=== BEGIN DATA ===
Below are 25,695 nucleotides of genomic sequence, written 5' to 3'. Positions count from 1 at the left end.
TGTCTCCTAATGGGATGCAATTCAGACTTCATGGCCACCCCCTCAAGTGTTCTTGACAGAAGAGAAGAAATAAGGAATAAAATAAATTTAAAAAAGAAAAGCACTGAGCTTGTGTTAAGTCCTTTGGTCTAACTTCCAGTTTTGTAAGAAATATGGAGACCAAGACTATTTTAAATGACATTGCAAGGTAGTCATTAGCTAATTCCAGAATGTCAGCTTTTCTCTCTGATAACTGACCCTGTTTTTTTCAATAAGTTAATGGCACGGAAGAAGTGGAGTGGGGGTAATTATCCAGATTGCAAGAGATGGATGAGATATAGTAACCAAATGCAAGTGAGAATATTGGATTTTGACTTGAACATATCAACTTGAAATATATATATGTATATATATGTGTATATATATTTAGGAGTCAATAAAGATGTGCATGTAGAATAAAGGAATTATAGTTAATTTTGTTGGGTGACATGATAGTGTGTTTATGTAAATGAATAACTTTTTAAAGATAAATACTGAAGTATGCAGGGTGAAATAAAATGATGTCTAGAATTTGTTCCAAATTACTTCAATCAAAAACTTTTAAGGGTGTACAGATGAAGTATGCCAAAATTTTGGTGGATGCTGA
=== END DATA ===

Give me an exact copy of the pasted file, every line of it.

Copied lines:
Below are 25,695 nucleotides of genomic sequence, written 5' to 3'. Positions count from 1 at the left end.
TGTCTCCTAATGGGATGCAATTCAGACTTCATGGCCACCCCCTCAAGTGTTCTTGACAGAAGAGAAGAAATAAGGAATAAAATAAATTTAAAAAAGAAAAGCACTGAGCTTGTGTTAAGTCCTTTGGTCTAACTTCCAGTTTTGTAAGAAATATGGAGACCAAGACTATTTTAAATGACATTGCAAGGTAGTCATTAGCTAATTCCAGAATGTCAGCTTTTCTCTCTGATAACTGACCCTGTTTTTTTCAATAAGTTAATGGCACGGAAGAAGTGGAGTGGGGGTAATTATCCAGATTGCAAGAGATGGATGAGATATAGTAACCAAATGCAAGTGAGAATATTGGATTTTGACTTGAACATATCAACTTGAAATATATATATGTATATATATGTGTATATATATTTAGGAGTCAATAAAGATGTGCATGTAGAATAAAGGAATTATAGTTAATTTTGTTGGGTGACATGATAGTGTGTTTATGTAAATGAATAACTTTTTAAAGATAAATACTGAAGTATGCAGGGTGAAATAAAATGATGTCTAGAATTTGTTCCAAATTACTTCAATCAAAAACTTTTAAGGGTGTACAGATGAAGTATGCCAAAATTTTGGTGGATGCTGA